Notable people

There have been many noted residents of Brooklyn Heights. The dates listed are their respective birth and death dates. Famous residents include:

  • W. H. Auden (1907–1973), poet, lived with Benjamin Britten and Carson McCullers at 7 Middagh Street
  • Tyra Banks (born 1973), television personality, producer, author, actress, and former model
  • Javier Bardem (born 1969), actor
  • Alfred Smith Barnes (1817-1888), publisher and philanthropist
  • Haley Bennett (born 1988), actress, singer and dancer
  • Matthew Barney (born 1967), artist
  • John R. Bartels (1897-1997), United States District Judge of the United States District Court for the Eastern District of New York.
  • Henry Ward Beecher (1813–1887), clergyman, social reformer and abolitionist
  • Paul Bettany (born 1971), actor
  • Morton Birnbaum (1926–2005), lawyer and physician who advocated for the right of psychiatric patients to have adequate, humane care, and who coined the term sanism.
  • Björk (born 1965), musician
  • Alexis Bledel (born 1981), actress
  • Emily Blunt (born 1983), actress.
  • Lee Breuer (1937-2021), playwright and theater director
  • Benjamin Britten (1913-1976), composer, lived with W. H. Auden and Carson McCullers at 7 Middagh Street
  • Matthew Broderick (born 1962), actor
  • Joseph Brodsky (1940-1996), Nobel Prize winner and U.S. Poet Laureate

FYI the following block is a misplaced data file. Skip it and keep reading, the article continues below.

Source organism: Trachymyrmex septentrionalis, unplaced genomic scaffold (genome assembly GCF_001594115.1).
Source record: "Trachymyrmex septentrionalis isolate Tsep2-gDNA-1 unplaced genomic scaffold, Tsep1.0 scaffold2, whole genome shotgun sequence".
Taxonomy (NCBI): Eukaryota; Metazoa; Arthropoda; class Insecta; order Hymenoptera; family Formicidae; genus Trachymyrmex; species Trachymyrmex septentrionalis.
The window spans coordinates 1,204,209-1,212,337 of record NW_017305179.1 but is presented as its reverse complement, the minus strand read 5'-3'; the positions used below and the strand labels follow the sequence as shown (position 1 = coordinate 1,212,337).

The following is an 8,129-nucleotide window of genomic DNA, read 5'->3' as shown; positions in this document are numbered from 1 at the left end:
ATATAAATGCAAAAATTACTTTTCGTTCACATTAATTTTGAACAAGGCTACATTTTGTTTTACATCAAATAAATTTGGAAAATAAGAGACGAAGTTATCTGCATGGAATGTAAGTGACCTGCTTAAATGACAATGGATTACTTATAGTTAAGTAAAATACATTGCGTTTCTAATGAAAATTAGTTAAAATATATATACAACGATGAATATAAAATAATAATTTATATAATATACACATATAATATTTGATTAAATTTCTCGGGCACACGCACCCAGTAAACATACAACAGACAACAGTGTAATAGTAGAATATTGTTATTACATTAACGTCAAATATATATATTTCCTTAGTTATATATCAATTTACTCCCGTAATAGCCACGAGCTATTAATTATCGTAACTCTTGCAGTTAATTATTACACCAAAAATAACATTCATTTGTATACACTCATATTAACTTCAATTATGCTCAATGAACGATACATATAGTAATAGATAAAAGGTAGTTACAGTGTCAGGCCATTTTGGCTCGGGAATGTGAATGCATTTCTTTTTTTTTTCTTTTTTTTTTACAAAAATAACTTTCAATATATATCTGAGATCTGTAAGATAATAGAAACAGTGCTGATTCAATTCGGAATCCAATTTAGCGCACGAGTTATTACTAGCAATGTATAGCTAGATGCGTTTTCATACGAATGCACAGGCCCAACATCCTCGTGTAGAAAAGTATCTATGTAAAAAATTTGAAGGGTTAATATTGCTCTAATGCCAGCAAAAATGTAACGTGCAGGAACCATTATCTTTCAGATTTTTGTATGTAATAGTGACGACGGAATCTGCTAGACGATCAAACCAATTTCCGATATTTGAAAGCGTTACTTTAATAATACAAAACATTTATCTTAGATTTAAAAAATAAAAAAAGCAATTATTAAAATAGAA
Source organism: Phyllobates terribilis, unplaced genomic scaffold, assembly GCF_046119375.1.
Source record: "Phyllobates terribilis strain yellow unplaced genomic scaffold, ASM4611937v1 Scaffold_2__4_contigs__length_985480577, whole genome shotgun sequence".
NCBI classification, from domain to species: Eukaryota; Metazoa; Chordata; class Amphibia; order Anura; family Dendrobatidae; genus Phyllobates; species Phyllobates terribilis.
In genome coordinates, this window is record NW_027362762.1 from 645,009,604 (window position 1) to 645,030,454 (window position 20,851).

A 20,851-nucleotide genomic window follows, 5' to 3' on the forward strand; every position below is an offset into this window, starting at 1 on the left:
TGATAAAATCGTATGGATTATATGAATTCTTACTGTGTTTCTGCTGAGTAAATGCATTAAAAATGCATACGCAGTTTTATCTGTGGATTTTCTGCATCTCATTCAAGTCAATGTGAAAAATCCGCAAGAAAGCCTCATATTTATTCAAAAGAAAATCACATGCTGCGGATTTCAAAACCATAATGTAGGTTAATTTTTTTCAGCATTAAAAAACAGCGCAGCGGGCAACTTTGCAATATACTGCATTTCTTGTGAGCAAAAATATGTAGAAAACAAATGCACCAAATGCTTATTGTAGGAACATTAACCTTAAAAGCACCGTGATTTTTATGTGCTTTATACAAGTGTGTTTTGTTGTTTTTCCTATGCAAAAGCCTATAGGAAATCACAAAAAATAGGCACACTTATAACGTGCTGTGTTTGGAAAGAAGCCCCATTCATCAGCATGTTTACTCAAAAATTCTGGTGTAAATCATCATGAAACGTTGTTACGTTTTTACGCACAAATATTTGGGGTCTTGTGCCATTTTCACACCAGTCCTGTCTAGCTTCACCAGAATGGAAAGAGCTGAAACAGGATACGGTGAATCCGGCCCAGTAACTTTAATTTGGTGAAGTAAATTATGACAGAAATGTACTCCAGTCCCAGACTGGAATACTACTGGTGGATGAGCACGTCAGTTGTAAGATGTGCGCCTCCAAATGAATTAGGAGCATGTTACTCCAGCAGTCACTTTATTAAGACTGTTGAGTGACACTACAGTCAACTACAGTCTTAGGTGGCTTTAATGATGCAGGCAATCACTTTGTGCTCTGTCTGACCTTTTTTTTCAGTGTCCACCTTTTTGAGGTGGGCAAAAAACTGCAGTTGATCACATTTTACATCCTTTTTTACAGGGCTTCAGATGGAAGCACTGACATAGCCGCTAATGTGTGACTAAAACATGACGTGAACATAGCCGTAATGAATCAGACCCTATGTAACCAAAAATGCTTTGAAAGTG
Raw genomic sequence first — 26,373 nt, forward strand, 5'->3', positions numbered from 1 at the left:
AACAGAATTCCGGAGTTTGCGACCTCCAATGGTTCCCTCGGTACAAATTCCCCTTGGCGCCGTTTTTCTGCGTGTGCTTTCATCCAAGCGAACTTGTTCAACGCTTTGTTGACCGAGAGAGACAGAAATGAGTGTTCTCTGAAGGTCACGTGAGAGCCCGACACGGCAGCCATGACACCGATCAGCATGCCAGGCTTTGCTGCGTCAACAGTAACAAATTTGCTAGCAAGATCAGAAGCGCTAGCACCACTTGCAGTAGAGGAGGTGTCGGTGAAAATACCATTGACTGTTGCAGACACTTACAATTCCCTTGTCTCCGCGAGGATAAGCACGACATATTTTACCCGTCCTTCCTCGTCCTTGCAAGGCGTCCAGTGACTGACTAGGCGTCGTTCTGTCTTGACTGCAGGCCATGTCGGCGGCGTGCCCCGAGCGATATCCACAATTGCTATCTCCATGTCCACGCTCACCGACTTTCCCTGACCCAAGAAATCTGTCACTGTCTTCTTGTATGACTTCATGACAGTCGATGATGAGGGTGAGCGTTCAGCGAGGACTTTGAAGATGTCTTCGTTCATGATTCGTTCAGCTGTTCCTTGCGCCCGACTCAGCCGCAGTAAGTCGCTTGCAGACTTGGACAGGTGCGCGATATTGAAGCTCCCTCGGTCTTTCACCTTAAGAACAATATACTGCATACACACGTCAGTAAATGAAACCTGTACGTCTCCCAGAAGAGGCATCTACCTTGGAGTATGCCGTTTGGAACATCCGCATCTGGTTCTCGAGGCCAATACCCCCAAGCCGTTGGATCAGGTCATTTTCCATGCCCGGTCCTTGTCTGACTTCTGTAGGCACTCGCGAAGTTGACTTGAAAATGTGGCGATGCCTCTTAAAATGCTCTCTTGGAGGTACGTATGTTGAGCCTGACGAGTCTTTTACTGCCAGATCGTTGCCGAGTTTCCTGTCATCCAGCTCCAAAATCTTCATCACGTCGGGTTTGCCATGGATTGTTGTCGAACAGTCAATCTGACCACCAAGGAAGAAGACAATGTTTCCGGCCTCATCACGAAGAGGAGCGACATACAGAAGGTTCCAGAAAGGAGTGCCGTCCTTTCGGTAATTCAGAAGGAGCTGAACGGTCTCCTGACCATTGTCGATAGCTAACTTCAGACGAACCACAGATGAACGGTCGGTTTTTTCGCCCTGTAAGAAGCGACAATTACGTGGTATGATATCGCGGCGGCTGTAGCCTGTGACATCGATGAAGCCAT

• Gabriel Byrne (born 1950), actor
  • Truman Capote (1924–1984), author, lived at 70 Willow Street
  • Ron Chernow (born 1949), Pulitzer prize-winning author and historian
  • Peggy Clark (1915–1996), lighting designer, costume designer and set designer.
  • Jennifer Connelly (born 1970), actress
  • Barbara Cooney (1917–2000), writer and illustrator
  • Hart Crane (1899–1932), poet
  • Scott Crary (born 1978), director and producer
  • Penélope Cruz (born 1974), actress
  • Matt Damon (born 1970), actor
  • Pete Davidson (born 1993), stand-up comedian
  • Adam Driver (born 1983), actor who appeared as Kylo Ren in the Star Wars sequel trilogy.
  • W. E. B. Du Bois (1868–1963), sociologist, historian, civil rights activist, author and editor
  • Lena Dunham (born 1986), actress, writer and director
  • Andrea Dworkin (1946–2005), author
  • Bonnie Erickson (born 1941), designer of puppets, costumes, toys, and graphics, best known for her work with Jim Henson and The Muppets where her creations include Miss Piggy.
  • William Everdell (born 1941), historian, author and teacher
  • Abram Fitkin (1878–1933), investment banker and philanthropist
  • Tom Frieden, infectious disease and public health expert, who was director of the U.S. Centers for Disease Control and Prevention.
  • Elizabeth Gaffney (born 1966), novelist